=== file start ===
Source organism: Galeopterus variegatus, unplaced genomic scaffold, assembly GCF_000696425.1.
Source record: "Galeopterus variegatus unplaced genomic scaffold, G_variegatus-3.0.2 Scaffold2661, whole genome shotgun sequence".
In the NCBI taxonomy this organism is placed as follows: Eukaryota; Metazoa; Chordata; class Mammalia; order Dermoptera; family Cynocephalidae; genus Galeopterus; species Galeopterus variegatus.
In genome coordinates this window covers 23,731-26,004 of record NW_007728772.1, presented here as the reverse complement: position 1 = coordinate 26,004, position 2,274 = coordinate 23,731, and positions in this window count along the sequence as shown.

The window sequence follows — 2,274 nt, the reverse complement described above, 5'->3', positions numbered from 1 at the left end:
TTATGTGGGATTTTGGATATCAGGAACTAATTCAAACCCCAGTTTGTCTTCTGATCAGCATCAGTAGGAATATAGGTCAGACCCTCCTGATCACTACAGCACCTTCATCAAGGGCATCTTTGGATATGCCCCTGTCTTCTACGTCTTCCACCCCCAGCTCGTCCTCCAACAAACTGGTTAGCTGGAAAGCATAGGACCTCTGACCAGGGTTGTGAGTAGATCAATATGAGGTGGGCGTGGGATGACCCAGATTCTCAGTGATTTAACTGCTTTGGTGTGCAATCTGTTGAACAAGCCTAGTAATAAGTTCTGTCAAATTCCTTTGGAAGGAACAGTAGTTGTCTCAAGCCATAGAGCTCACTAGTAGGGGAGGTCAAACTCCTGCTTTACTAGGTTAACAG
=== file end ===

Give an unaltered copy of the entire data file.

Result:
Source organism: Galeopterus variegatus, unplaced genomic scaffold, assembly GCF_000696425.1.
Source record: "Galeopterus variegatus unplaced genomic scaffold, G_variegatus-3.0.2 Scaffold2661, whole genome shotgun sequence".
In the NCBI taxonomy this organism is placed as follows: Eukaryota; Metazoa; Chordata; class Mammalia; order Dermoptera; family Cynocephalidae; genus Galeopterus; species Galeopterus variegatus.
In genome coordinates this window covers 23,731-26,004 of record NW_007728772.1, presented here as the reverse complement: position 1 = coordinate 26,004, position 2,274 = coordinate 23,731, and positions in this window count along the sequence as shown.

The window sequence follows — 2,274 nt, the reverse complement described above, 5'->3', positions numbered from 1 at the left end:
TTATGTGGGATTTTGGATATCAGGAACTAATTCAAACCCCAGTTTGTCTTCTGATCAGCATCAGTAGGAATATAGGTCAGACCCTCCTGATCACTACAGCACCTTCATCAAGGGCATCTTTGGATATGCCCCTGTCTTCTACGTCTTCCACCCCCAGCTCGTCCTCCAACAAACTGGTTAGCTGGAAAGCATAGGACCTCTGACCAGGGTTGTGAGTAGATCAATATGAGGTGGGCGTGGGATGACCCAGATTCTCAGTGATTTAACTGCTTTGGTGTGCAATCTGTTGAACAAGCCTAGTAATAAGTTCTGTCAAATTCCTTTGGAAGGAACAGTAGTTGTCTCAAGCCATAGAGCTCACTAGTAGGGGAGGTCAAACTCCTGCTTTACTAGGTTAACAG